After the war, Martin remained in Europe as a civilian historian, frequenting and playing piano in the jazz clubs of Post War Paris. There he met and courted Gève, a beautiful young widow of a Resistance fighter and mother of a small boy, John. They were married for more than half a century.
Recalled to active duty during the Korean War, he wrote many studies and monographs about that conflict, and was Commanding Officer, 3rd Historical Detachment, as well as Historian, Joint Task Force SEVEN. From 1952, he was a historian with the U.S. Army’s Center of Military History. There he authored two volumes in the Army’s Official History of World War II, Breakout and Pursuit, about the Normandy Campaign and Salerno to Cassino, about the Italian Campaign. He also prepared for publication The United States Air Force in Southeast Asia: The Advisory Years to 1965, and collaborated on a number of other studies. He is also the author of critically acclaimed biographies of Generals Mark Clark and George S. Patton, and he was selected to be the official editor of Patton’s Papers by the General’s family.
After retirement from government service, he wrote several comprehensive studies of the Battle of France, including The Duel for France, The Battle of the Generals, and Liberation, as well as Kasserine Pass, Anzio: The Gamble that Failed, Bloody River: The Real Tragedy of the Rapido, and Sicily: Whose Victory, as well as many dozens of journal articles, book reviews, and forewards for other books.
Martin was a distinguished independant scholar and educator, holding the Ernest J. King Chair at the Naval War College, the Harold Keith Johnson Chair at the Army War College, the Mark W. Clark Chair at the Citadel, as well as professorships at the U.S. Merchant Marine Academy, the National War College, the University of Texas, Bucknell University, University of Nova Scotia, and George Washington University. He was awarded the Bronze Star Medal and the Army Commendation Ribbon, and retired as a Lt. Colonel, USAR. He held several honoraray degrees and awards, including Litt.D., Acadia University (1972), Alumni Award for Meritorious Achievement (1973) and Litt.D. (1976), both from Bucknell University, and the 1995 Samuel Eliot Morison Prize of the Society for Military History, for his life-time contributions.
For more than six decades Martin was soldier, author, teacher, colleague, advisor, and mentor to generations of historians, both professional and amateur, giving freely of his time and wisdom. When I first contacted him about my hope of writing a biography of Major General Maurice Rose, he encouraged, guided, and supported me. He offered his help generously, even suggesting that I had taught him things that he had not known before. It is hard to describe how that made me feel; I was a teenager in the early 1960's when my father bought me Breakout and Pursuit, 45 years ago.
This web-site page presents his work to the people he respected, the men and women of the profession, and his fellow citizens.
Reviews of Breakout and Pursuit (1961)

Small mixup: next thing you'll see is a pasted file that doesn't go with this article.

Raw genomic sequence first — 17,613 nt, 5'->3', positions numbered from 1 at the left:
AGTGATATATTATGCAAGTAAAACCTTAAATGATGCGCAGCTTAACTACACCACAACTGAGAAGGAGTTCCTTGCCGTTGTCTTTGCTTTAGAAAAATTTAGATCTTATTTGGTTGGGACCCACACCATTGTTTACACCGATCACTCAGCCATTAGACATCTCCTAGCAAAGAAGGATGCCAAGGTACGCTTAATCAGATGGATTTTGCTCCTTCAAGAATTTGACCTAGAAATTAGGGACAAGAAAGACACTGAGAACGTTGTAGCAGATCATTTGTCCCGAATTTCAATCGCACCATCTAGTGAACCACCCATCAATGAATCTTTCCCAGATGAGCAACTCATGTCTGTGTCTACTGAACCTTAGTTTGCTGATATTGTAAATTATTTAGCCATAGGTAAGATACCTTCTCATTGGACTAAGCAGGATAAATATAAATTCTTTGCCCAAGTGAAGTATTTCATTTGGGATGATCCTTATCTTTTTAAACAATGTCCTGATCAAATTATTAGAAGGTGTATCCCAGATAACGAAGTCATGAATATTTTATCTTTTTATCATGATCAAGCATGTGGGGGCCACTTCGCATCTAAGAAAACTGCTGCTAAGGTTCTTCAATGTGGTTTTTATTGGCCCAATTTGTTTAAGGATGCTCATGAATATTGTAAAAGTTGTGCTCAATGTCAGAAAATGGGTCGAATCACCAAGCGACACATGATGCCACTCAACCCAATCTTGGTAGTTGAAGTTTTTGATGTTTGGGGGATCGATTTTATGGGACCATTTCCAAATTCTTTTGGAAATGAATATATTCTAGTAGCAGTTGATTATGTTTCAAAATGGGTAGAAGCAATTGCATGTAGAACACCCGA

Henry I. Shaw, Jr, Military Affairs, Vol. 26, No. 2 (Summer, 1962), pp. 81-82.
Martin Philipsborn, Jr., The Journal of Modern History, Vol. 35, No. 2 (Jun., 1963), p. 218.
Available on JSTOR
Review of The Duel For France, 1944 (1963)
Arthur Symonds, Military Affairs, Vol. 27, No. 1 (Spring, 1963), p. 39.
Available on JSTOR
Reviews of Sicily: Whose Victory? (1969)
Richard T. Burke, Military Affairs, Vol. 34, No. 3 (Oct., 1970), p. 106.
Availavle on JSTOR
Salerno to Cassino (1969)
Alvin D. Coox, Military Affairs, Vol. 34, No. 3 (Oct., 1970), p. 107.
D. Clayton James, The Journal of American History, Vol. 57, No. 1 (Jun., 1970), p. 204. Available on JSTOR
"The Bombing of Monte Cassino." American Heritage Magazine, August 1968
Reviews of Bloody River: The Real Tragedy of the Rapido (1970)
Reviews of Mark Clark (1984)
Harry L. Coles, The American Historical Review, Vol. 90, No. 3 (Jun., 1985), pp. 781-782.
Available on JSTOR
Reviews of Kasserine Pass (1967)
H. M. Cole, Mlitary Affairs, Vol. 31, No. 2 (Summer, 1967), p. 99
Gordon Craig, New York Times Book Review, January 15, 1967, pg BR4.
Available on JSTOR & NY TIMES ARCHIVE
Reviews of The Patton Papers (1972, 1974)
Christopher Lehman-Haupt, New York Times, March 20, 1972, Pg. 35D.
Clayton James, The Journal of American History, Vol. 59, No. 3 (Dec., 1972), pp. 671-672.
Allan R. Millett, Military Affairs, Vol. 37, No. 3 (Oct., 1973), p. 108.
John K. Mahon, The American Historical Review, Vol. 79, No. 2 (Apr., 1974), pp. 596-597
Trumbull Higgins, New York Times Book Review, October 6, 1974, pg 386.
Christopher Lehman-Haupt, New York Times, October 29, 1974, Pg 35.
D. Clayton James, The Journal of American History, Vol. 62, No. 2 (Sep., 1975), pp. 464-465
Forrest C. Pogue, Military Affairs, Vol. 39, No. 4 (Dec., 1975), pp. 216-217.
John K. Mahon, The American Historical Review, Vol. 81, No. 1 (Feb., 1976), p. 218.
Available on JSTOR & NY TIMES ARCHIVE
The Hammelburg Raid, March 1945
"The Hammelburg Affair." Army 15 (October 1965), pp. 16-30.
Reviews of Heroes Never Die: Warriors and Warfare in World War II (2001)
Robert C. Blackstone, The Journal of Military History, Vol. 66, No. 4 (Oct., 2002), pp. 1235-1236. Available on JSTOR
I am the last of the people mentored by Martin Blumenson. That was a great priviledge but it also carries responsibilities. At his (and Gève's) Memorial Celebration at the Cosmos Club, April 26, 2005, the list of those asked to speak included friends and family, including truly great historians, like Stanley Falk and Bevin Alexander. Many other prominent members of the profession were pointed out to me. They spanned all of the generations of those Martin mentored. The widow of MG George S. Patton (1923-2004) spoke movingly of Martin and the special place he held in their family. Friends, and children of friends, put the man in a personal context for the audience.
As the last of those he guided, I spoke on my own behalf, but also read a Remembrance from Carlo D'Este, which is available here
, and which evoked the experience of the last few generations.
This web-site offers a portal to his work on the history of the US Army. On-line texts and bibliographic support will, I hope, help insure that his voice will continue to influence the debates that still shape the institution he served so honorably and well.
Updated: May 12, 2013
Captain Martin Blumenson, summer 1952, after sixteen months in Korea serving as commander of the 3rd Historical Detachment (Source: Bevin Alexander).